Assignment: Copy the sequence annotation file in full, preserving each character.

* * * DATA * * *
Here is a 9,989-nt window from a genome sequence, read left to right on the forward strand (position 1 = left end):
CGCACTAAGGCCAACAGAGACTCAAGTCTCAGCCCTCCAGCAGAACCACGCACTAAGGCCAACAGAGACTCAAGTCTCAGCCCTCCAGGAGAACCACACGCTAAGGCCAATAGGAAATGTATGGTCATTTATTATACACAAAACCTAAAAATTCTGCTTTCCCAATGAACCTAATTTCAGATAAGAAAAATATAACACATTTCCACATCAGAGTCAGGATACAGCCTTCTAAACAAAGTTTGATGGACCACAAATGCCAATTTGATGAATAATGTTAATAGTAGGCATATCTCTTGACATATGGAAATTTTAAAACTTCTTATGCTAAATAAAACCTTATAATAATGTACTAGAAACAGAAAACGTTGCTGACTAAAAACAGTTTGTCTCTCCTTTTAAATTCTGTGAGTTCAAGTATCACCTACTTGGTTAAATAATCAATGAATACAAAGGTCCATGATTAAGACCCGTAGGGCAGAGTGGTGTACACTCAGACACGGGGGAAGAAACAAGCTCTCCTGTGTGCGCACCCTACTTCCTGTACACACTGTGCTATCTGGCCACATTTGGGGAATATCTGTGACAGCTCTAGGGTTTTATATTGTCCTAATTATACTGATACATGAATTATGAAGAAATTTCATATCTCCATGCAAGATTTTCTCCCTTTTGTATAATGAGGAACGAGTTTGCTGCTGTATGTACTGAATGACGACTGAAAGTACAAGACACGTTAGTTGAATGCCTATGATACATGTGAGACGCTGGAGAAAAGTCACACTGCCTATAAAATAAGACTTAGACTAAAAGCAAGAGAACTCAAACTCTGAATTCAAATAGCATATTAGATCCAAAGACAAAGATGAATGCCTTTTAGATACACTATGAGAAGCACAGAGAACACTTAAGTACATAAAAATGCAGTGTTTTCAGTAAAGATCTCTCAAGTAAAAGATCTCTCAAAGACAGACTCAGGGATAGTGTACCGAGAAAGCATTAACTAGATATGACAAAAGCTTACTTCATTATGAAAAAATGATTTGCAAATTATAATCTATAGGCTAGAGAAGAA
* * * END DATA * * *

Here is a 9,989-nt window from a genome sequence, read left to right on the forward strand (position 1 = left end):
CGCACTAAGGCCAACAGAGACTCAAGTCTCAGCCCTCCAGCAGAACCACGCACTAAGGCCAACAGAGACTCAAGTCTCAGCCCTCCAGGAGAACCACACGCTAAGGCCAATAGGAAATGTATGGTCATTTATTATACACAAAACCTAAAAATTCTGCTTTCCCAATGAACCTAATTTCAGATAAGAAAAATATAACACATTTCCACATCAGAGTCAGGATACAGCCTTCTAAACAAAGTTTGATGGACCACAAATGCCAATTTGATGAATAATGTTAATAGTAGGCATATCTCTTGACATATGGAAATTTTAAAACTTCTTATGCTAAATAAAACCTTATAATAATGTACTAGAAACAGAAAACGTTGCTGACTAAAAACAGTTTGTCTCTCCTTTTAAATTCTGTGAGTTCAAGTATCACCTACTTGGTTAAATAATCAATGAATACAAAGGTCCATGATTAAGACCCGTAGGGCAGAGTGGTGTACACTCAGACACGGGGGAAGAAACAAGCTCTCCTGTGTGCGCACCCTACTTCCTGTACACACTGTGCTATCTGGCCACATTTGGGGAATATCTGTGACAGCTCTAGGGTTTTATATTGTCCTAATTATACTGATACATGAATTATGAAGAAATTTCATATCTCCATGCAAGATTTTCTCCCTTTTGTATAATGAGGAACGAGTTTGCTGCTGTATGTACTGAATGACGACTGAAAGTACAAGACACGTTAGTTGAATGCCTATGATACATGTGAGACGCTGGAGAAAAGTCACACTGCCTATAAAATAAGACTTAGACTAAAAGCAAGAGAACTCAAACTCTGAATTCAAATAGCATATTAGATCCAAAGACAAAGATGAATGCCTTTTAGATACACTATGAGAAGCACAGAGAACACTTAAGTACATAAAAATGCAGTGTTTTCAGTAAAGATCTCTCAAGTAAAAGATCTCTCAAAGACAGACTCAGGGATAGTGTACCGAGAAAGCATTAACTAGATATGACAAAAGCTTACTTCATTATGAAAAAATGATTTGCAAATTATAATCTATAGGCTAGAGAAGAA